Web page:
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Almost 900 pages about Philip Roth — and yet the crucial part goes missing

Philip Roth, The Biography

By Blake Bailey

Norton, 896 pages $40

Philip Roth. Love him or hate him. Me? I loved him. As is the case for many Jewish American novelists, his work informed mine in countless ways. Also, I worked in the twilight of the New York publishing era Roth came up in. Though I do not seem to be among my own generation of women writers who corresponded with him — some sitting vigil at his deathbed, washing the heirless author clean — I did have the thrill of meeting the author at several publishing events in Manhattan.

Let me rephrase: I met the man who Blake Bailey refers to as having been “The Greatest Living American Writer.” I hadn’t realized it at the time because Toni Morrison was very much alive then. In the fight over what constitutes a canon, and the notion that there is no canon at all, who gets to make such claims? Blake Bailey does, in “Philip Roth, The Biography” (emphasis on the The) in which he trims the fat, muscle and tough gristle of Roth’s legacy, pounding it to tender.

Upholding the idea that Roth is The Greatest, is just one of the many decisions that informs this biography, which clocks in at over eight hundred pages, and consumed me for seven days, enraging me for a good portion of those hours. It is evident from the start that Roth is puppeteer, a la his own Micky Sabbath, using Bailey to settle scores with two “evil” wives, many publishers, editors and reviewers, and more (predominantly male) writers than seems worth recounting.

Of course the Greatest Living Author must write books, and so Roth did, but a Roth publication chronicled here goes like this: an advance is negotiated (the sum is either embarrassingly large for Roth or insultingly diminutive), the author is incensed over some form of publicity, marketing or cover art, the book is then published, swathed in prizes like an athlete heavy with medals (except that bloody elusive Nobel) and thus reviewed positively or negatively by his sometimes friends (Bellow, Kazin) rivals (Updike) enemies (Lehmann-Haupt, Kakutani) in The New York Times, The New York Review of Books and The New Yorker. Often, a lacking film adaptation caps off the project and some urban myth —that Roth bagged Nicole Kidman, say — is upheld or dispelled, depending on desired effect of tenderness.

Somewhere, though, somehow, the book has been written. In “Philip Roth The Biography,” we unfortunately don’t get much of that. But when we do return, thirstily, to Roth’s process, we get what is most essential and beautiful even, about how the matzah balls in the Roth factory get made. First drafts are terrible, he says. He discusses his delight in initial readers and how they describe his own work to him. Even better it comes from the source material itself. Bailey quotes from “The Facts”: “The most cunning form of disguise is to wear a mask that bears the image of one’s own face.”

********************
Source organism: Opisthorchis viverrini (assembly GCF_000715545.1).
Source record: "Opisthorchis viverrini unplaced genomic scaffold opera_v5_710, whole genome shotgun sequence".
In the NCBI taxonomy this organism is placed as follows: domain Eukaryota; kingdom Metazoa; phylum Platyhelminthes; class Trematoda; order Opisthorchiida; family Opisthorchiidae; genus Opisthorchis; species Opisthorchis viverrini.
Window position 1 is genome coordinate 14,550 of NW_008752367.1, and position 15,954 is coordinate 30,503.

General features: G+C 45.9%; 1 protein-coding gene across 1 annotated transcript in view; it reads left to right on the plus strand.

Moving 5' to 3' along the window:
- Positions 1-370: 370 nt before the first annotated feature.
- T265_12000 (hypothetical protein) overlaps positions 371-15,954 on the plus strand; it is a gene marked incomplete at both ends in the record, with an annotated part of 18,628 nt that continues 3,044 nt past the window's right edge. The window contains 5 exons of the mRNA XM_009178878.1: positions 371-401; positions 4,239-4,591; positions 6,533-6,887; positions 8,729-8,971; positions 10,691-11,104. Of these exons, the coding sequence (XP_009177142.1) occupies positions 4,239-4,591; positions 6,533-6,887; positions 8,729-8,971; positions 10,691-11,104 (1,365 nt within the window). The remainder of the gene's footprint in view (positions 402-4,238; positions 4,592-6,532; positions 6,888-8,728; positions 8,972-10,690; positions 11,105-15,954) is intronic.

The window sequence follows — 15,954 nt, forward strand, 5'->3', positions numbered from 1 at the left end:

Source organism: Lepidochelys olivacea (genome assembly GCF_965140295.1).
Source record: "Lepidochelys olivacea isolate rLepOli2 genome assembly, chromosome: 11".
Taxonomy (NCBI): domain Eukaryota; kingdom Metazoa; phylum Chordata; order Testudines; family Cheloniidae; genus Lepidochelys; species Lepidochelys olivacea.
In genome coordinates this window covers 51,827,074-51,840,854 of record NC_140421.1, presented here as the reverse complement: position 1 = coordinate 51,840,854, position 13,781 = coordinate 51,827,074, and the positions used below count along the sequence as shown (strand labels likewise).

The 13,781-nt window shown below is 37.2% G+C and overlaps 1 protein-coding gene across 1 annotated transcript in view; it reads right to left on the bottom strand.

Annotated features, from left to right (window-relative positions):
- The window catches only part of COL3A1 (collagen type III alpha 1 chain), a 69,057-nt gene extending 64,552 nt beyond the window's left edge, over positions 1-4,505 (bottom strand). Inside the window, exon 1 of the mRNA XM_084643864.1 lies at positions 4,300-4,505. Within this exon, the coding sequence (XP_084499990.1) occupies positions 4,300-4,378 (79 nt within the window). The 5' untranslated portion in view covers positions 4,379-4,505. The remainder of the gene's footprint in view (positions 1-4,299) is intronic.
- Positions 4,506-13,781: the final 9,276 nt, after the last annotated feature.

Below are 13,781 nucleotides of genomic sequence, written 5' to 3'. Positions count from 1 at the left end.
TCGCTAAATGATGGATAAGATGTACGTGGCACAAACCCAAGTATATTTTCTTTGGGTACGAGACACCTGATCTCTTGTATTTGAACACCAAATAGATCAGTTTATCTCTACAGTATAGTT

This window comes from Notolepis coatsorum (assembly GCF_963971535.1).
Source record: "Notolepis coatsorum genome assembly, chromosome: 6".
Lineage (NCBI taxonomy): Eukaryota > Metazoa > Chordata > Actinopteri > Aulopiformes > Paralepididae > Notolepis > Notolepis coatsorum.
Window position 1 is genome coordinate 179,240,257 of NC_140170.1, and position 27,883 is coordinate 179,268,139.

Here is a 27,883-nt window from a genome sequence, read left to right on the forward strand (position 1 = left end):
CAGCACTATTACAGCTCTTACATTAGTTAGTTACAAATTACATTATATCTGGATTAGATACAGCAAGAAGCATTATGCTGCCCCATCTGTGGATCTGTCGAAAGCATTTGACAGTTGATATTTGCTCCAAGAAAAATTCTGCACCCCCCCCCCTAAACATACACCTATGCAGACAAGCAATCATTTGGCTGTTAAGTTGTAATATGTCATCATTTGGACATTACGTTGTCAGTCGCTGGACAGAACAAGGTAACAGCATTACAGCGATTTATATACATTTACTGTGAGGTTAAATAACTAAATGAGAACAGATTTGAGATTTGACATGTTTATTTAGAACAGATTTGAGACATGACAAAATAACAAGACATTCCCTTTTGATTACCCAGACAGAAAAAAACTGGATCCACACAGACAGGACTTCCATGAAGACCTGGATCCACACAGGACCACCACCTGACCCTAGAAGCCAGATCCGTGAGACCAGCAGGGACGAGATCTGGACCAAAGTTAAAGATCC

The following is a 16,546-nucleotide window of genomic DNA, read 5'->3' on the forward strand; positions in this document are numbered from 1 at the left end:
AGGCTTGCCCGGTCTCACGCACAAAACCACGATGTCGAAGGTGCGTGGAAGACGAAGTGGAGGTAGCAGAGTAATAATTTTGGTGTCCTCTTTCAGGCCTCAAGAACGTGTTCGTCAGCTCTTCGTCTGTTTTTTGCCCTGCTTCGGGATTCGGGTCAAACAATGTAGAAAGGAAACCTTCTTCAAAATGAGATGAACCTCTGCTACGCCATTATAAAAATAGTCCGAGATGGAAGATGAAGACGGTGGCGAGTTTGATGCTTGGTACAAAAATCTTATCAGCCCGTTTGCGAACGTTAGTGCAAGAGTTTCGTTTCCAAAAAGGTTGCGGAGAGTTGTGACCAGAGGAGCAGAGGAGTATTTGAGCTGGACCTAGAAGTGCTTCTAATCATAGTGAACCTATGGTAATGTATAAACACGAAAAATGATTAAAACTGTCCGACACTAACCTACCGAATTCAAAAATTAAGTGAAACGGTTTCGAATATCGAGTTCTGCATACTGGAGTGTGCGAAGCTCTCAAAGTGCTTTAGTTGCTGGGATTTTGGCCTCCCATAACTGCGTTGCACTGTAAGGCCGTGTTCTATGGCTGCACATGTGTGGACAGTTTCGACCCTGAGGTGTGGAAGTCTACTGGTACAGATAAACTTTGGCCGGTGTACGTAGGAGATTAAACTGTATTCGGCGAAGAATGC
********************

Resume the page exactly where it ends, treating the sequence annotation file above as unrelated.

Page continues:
That is the thing: Roth always will say it better than most anyone else can, and yet, there is very little in this biography that examines the actual work. Who is this book meant for but not a reader who has actually read Roth? Instead we get the news of the publication of “Portnoy’s Complaint” and Roth’s rise to uneasy fame. (No matter where he goes, everyone wants to serve him liver! Even in the UK!) And almost 30 years and 14 books after the publication of “Portnoy,” the brilliant “American Pastoral,” that first of Roth’s heart-stopping (my words) American trilogy, which marks the “American Master” (Bailey’s’ words) section, a novel that broadened his work from the satire and self-referentiality of his earlier work, is wedged in a few slight pages in between his railing at his second wife, the actor, Claire Bloom, and railing at her again.

We learn that Roth was outraged by the “American Pastoral” marketing letter to booksellers that claimed the book was an “ode to decency and middle-class convention,” (“why read it?” Roth asked his biographer) and so wrote his own assuring booksellers that the author was at a “high point of an already illustrious career.” We get some quotations from reviewers: Louis Menand wrote in the New Yorker that what the protagonist, the Swede, was “blindsided by is the culture of liberal permissiveness…” and that only Roth’s old “nemesis” Norman Podhoretz can “applaud” the “born-again Philip Roth…” which, given the source, had to have been rough praise for Roth indeed.